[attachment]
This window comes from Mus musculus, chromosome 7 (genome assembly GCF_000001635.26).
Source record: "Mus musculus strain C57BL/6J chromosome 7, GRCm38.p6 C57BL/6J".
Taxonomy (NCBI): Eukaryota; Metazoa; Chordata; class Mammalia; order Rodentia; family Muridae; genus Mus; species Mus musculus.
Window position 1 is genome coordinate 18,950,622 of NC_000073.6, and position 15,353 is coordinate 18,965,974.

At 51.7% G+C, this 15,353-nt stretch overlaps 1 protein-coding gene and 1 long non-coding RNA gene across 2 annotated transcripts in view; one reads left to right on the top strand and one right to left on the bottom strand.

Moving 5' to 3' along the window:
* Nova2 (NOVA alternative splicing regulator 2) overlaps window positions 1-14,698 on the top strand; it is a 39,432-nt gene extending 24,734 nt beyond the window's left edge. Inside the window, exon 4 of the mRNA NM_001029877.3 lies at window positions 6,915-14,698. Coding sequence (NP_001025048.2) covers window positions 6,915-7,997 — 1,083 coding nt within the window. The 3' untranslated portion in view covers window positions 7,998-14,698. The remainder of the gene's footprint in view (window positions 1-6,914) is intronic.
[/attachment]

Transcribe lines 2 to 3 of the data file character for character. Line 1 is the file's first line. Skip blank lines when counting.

Source record: "Mus musculus strain C57BL/6J chromosome 7, GRCm38.p6 C57BL/6J".
Taxonomy (NCBI): Eukaryota; Metazoa; Chordata; class Mammalia; order Rodentia; family Muridae; genus Mus; species Mus musculus.